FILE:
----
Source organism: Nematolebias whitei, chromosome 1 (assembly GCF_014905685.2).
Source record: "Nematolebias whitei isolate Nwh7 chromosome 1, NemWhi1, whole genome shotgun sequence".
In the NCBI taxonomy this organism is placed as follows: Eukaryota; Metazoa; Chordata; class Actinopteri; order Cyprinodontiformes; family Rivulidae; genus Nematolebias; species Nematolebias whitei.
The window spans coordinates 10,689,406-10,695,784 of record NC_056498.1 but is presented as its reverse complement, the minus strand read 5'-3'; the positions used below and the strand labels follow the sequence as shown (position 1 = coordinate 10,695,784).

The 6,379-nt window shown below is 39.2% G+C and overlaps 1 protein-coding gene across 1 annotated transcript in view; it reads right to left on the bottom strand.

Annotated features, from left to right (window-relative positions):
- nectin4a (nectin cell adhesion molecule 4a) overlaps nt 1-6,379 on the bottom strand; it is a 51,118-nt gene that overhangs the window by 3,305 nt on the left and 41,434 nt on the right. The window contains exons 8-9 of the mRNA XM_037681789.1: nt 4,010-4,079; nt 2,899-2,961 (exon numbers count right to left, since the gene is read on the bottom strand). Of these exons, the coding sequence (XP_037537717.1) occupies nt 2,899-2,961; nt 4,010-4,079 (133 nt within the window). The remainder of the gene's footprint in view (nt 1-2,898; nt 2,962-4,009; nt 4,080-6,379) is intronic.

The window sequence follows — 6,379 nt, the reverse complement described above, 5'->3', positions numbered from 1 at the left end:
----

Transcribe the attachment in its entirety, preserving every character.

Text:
Source organism: Nematolebias whitei, chromosome 1 (assembly GCF_014905685.2).
Source record: "Nematolebias whitei isolate Nwh7 chromosome 1, NemWhi1, whole genome shotgun sequence".
In the NCBI taxonomy this organism is placed as follows: Eukaryota; Metazoa; Chordata; class Actinopteri; order Cyprinodontiformes; family Rivulidae; genus Nematolebias; species Nematolebias whitei.
The window spans coordinates 10,689,406-10,695,784 of record NC_056498.1 but is presented as its reverse complement, the minus strand read 5'-3'; the positions used below and the strand labels follow the sequence as shown (position 1 = coordinate 10,695,784).

The 6,379-nt window shown below is 39.2% G+C and overlaps 1 protein-coding gene across 1 annotated transcript in view; it reads right to left on the bottom strand.

Annotated features, from left to right (window-relative positions):
- nectin4a (nectin cell adhesion molecule 4a) overlaps nt 1-6,379 on the bottom strand; it is a 51,118-nt gene that overhangs the window by 3,305 nt on the left and 41,434 nt on the right. The window contains exons 8-9 of the mRNA XM_037681789.1: nt 4,010-4,079; nt 2,899-2,961 (exon numbers count right to left, since the gene is read on the bottom strand). Of these exons, the coding sequence (XP_037537717.1) occupies nt 2,899-2,961; nt 4,010-4,079 (133 nt within the window). The remainder of the gene's footprint in view (nt 1-2,898; nt 2,962-4,009; nt 4,080-6,379) is intronic.

The window sequence follows — 6,379 nt, the reverse complement described above, 5'->3', positions numbered from 1 at the left end: